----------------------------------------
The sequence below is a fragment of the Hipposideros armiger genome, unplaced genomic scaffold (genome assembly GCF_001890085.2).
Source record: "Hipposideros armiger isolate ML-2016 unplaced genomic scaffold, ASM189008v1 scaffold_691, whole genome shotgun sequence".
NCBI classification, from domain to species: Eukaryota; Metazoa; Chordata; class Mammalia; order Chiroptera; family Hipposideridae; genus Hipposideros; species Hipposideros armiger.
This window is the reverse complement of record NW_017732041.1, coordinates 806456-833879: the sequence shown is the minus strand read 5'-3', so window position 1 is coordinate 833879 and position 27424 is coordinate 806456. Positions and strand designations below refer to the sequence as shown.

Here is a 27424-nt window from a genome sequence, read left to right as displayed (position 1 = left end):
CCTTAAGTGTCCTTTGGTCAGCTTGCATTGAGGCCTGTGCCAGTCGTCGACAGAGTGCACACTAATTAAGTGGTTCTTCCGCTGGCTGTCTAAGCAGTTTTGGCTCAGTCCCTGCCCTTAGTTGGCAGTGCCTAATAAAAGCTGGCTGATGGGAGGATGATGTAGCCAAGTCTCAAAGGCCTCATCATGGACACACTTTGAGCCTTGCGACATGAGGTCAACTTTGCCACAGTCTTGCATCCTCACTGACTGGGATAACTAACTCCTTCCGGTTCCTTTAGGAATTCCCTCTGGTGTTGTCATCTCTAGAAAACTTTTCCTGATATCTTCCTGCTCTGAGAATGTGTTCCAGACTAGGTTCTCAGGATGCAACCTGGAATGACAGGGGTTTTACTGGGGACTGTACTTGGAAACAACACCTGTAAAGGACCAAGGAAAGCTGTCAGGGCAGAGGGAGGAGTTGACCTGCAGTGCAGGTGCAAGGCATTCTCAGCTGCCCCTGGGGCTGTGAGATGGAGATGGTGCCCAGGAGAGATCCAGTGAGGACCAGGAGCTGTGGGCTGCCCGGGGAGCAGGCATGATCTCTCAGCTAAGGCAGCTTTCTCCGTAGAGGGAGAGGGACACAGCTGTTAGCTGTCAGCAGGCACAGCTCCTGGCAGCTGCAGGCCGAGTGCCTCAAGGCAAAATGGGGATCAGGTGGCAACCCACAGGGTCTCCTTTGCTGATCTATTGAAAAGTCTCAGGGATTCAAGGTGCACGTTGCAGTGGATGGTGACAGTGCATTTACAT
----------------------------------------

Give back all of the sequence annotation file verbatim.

The sequence below is a fragment of the Hipposideros armiger genome, unplaced genomic scaffold (genome assembly GCF_001890085.2).
Source record: "Hipposideros armiger isolate ML-2016 unplaced genomic scaffold, ASM189008v1 scaffold_691, whole genome shotgun sequence".
NCBI classification, from domain to species: Eukaryota; Metazoa; Chordata; class Mammalia; order Chiroptera; family Hipposideridae; genus Hipposideros; species Hipposideros armiger.
This window is the reverse complement of record NW_017732041.1, coordinates 806456-833879: the sequence shown is the minus strand read 5'-3', so window position 1 is coordinate 833879 and position 27424 is coordinate 806456. Positions and strand designations below refer to the sequence as shown.

Here is a 27424-nt window from a genome sequence, read left to right as displayed (position 1 = left end):
CCTTAAGTGTCCTTTGGTCAGCTTGCATTGAGGCCTGTGCCAGTCGTCGACAGAGTGCACACTAATTAAGTGGTTCTTCCGCTGGCTGTCTAAGCAGTTTTGGCTCAGTCCCTGCCCTTAGTTGGCAGTGCCTAATAAAAGCTGGCTGATGGGAGGATGATGTAGCCAAGTCTCAAAGGCCTCATCATGGACACACTTTGAGCCTTGCGACATGAGGTCAACTTTGCCACAGTCTTGCATCCTCACTGACTGGGATAACTAACTCCTTCCGGTTCCTTTAGGAATTCCCTCTGGTGTTGTCATCTCTAGAAAACTTTTCCTGATATCTTCCTGCTCTGAGAATGTGTTCCAGACTAGGTTCTCAGGATGCAACCTGGAATGACAGGGGTTTTACTGGGGACTGTACTTGGAAACAACACCTGTAAAGGACCAAGGAAAGCTGTCAGGGCAGAGGGAGGAGTTGACCTGCAGTGCAGGTGCAAGGCATTCTCAGCTGCCCCTGGGGCTGTGAGATGGAGATGGTGCCCAGGAGAGATCCAGTGAGGACCAGGAGCTGTGGGCTGCCCGGGGAGCAGGCATGATCTCTCAGCTAAGGCAGCTTTCTCCGTAGAGGGAGAGGGACACAGCTGTTAGCTGTCAGCAGGCACAGCTCCTGGCAGCTGCAGGCCGAGTGCCTCAAGGCAAAATGGGGATCAGGTGGCAACCCACAGGGTCTCCTTTGCTGATCTATTGAAAAGTCTCAGGGATTCAAGGTGCACGTTGCAGTGGATGGTGACAGTGCATTTACAT